Ask T+L: The Poles, New England Fly-Fishing
Published: May 2009
North and South Poles...New England fly-fishing...Safety in Croatia...Chinese arts and cuisine tour
q. I want to visit both poles before I die. Is it possible to get to them by plane or helicopter?--C.L.D., Sedona, Ariz.
a. There's no such thing as a quick flight; fewer than 40 people a year travel to the South Pole due to the arduousness of the journey. Several cruise lines sail to Antarctica, but only one company lands aircraft on the continent. Based in England, Adventure Network International (44-1494/671-808, fax 44-1494/671-725) leads 14-day South Pole expeditions from Chile's Punta Arenas for $25,000 per person. Getting to the North Pole is a bit simpler -- it's a popular destination for adventure cruises. The Murmansk Shipping Co.'s nuclear-powered icebreaker Yamal sails to the top of the world this July; passengers explore the islands of Russia's Franz Josef Land and Svalbard by helicopter, and have a barbecue at the pole (Quark Expeditions, 800/356-5699; from $14,950 per person for the 14-day trip).
q. I'm looking for a top-notch fly-fishing resort in New England. Any suggestions?--W.B., Richmond, Va.
a. The Orvis Fly-Fishing School in Manchester, Vermont (800/235-9763; $345 for a two-day course), is a great place to get your feet wet -- few schools can claim such beautiful views and first-rate angling. Students learn casting techniques, knot-tying methods, and how to "read" the water on the Battenkill River. Lodging is by arrangement with local hotels, such as the acclaimed Inn at Willow Pond, a converted 1770's dairy farm (802/362-4733; doubles from $178). In Dixville Notch, New Hampshire, the 15,000-acre Balsams Grand Resort Hotel (603/255-3400; $384 per person for a two-day package) offers fly-fishing with luxury; golf and wine tastings complement the water activities. Its 16 hours of angling workshops conclude with a class on preparing and serving your catch.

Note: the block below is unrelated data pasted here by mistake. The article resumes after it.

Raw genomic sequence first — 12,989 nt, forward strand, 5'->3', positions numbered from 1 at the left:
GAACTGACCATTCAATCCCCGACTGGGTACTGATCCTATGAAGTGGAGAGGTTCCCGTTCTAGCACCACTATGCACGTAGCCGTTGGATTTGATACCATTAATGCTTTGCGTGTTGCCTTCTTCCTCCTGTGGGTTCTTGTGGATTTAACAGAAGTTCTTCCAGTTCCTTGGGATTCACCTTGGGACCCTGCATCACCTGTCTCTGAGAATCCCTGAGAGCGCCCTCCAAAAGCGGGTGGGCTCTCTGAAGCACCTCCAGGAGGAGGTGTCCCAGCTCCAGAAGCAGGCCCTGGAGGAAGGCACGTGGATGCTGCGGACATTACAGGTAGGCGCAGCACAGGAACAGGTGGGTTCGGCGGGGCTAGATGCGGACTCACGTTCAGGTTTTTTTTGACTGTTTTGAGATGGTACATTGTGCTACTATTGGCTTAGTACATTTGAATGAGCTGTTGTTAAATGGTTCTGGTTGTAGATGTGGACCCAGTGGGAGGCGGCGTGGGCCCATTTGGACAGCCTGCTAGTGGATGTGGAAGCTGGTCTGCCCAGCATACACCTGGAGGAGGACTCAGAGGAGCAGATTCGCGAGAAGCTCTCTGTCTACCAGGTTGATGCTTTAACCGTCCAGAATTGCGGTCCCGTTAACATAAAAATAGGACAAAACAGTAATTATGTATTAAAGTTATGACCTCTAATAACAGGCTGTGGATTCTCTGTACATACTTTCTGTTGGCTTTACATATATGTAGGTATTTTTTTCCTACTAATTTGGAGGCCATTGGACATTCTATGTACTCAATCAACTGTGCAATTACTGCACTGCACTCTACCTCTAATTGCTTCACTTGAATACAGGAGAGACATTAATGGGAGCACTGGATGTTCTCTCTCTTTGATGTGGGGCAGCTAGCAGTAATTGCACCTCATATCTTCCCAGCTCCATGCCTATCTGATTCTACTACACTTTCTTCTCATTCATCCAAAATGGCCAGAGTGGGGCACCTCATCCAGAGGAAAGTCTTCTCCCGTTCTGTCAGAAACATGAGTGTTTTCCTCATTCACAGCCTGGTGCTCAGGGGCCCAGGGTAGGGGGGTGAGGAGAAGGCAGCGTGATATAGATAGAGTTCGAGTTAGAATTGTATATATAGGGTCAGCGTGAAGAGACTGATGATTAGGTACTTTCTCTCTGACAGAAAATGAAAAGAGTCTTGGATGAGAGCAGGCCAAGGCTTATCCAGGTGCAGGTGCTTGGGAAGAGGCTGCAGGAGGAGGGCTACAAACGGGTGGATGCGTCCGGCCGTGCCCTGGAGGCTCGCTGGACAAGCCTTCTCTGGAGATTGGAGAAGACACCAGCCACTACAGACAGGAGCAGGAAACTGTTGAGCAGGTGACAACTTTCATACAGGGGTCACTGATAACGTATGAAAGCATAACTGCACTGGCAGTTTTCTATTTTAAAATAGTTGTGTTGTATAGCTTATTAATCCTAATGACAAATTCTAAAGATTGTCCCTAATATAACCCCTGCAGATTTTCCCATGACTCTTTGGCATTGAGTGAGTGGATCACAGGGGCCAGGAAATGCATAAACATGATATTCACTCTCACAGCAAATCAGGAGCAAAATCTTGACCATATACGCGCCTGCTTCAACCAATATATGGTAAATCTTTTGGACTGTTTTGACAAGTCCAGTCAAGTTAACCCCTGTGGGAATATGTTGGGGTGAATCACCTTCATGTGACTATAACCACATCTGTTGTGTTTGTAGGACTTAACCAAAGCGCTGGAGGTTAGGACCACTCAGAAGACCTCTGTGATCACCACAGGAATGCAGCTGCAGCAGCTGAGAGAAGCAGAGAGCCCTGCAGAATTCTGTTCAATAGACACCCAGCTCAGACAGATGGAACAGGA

q. How safe is Croatia?Before the war, we very much enjoyed our travels there; we want to go back. --N.O., Orlando, Fla.
a. The country is safe. The 1995 Dayton and Erdut peace agreements ended fighting in the country; at present, there are no travel warnings issued by the U.S. State Department. Tourism has increased dramatically since late 1996 (an estimated 6 million people visited there in 1998, a rise of 18 percent over the previous year). Major cruise ships, including those from Cunard, Silversea, and Holland America Line, now stop at ports on the Croatian coast. For information on hotels, resorts, and more than 30 tour operators, call the Croatian tourist office at 888/462-7628 or 973/428-0707.
q. Can you recommend a great tour company for a group of us who want to visit China?We're especially interested in arts and cuisine. --E.R., West Chester, Pa.
a. Absolute Asia (800/736-8187) is offering a new 12-day culinary tour of Beijing, Xian, Guilin, and Shanghai this year, featuring meals at private houses, cooking demonstrations, market tours, and a hands-on cooking class. One exceptional highlight is the excursion to Suzhou, a town with more than 150 gardens and the National Embroidery Institute (from $3,800 per person, exclusive of international airfare). The Sierra Club (415/977-5630) has scheduled a 21-day itinerary beginning September 20 called "Across China on the Silk Road"; along the way, the group will explore Heaven Lake, the Magao Grottoes (the oldest Buddhist shrines in China), and the medieval market at Kashgar. The trip ends with a formal "court cuisine" farewell banquet of traditional dishes from the Ming and Qing dynasties (from $3,295, not including international airfare). "Sacred Mountains and Temples: A Taoist Tour of China," Northwest China Council's 23-day tour (503/973-5451), is quite comprehensive. Led by Taoism scholars and university professors, travelers visit monasteries, tea gardens, sacred waterfalls, and Shanghai's famed museum (from $3,900 per person, including airfare from Portland, Oregon).
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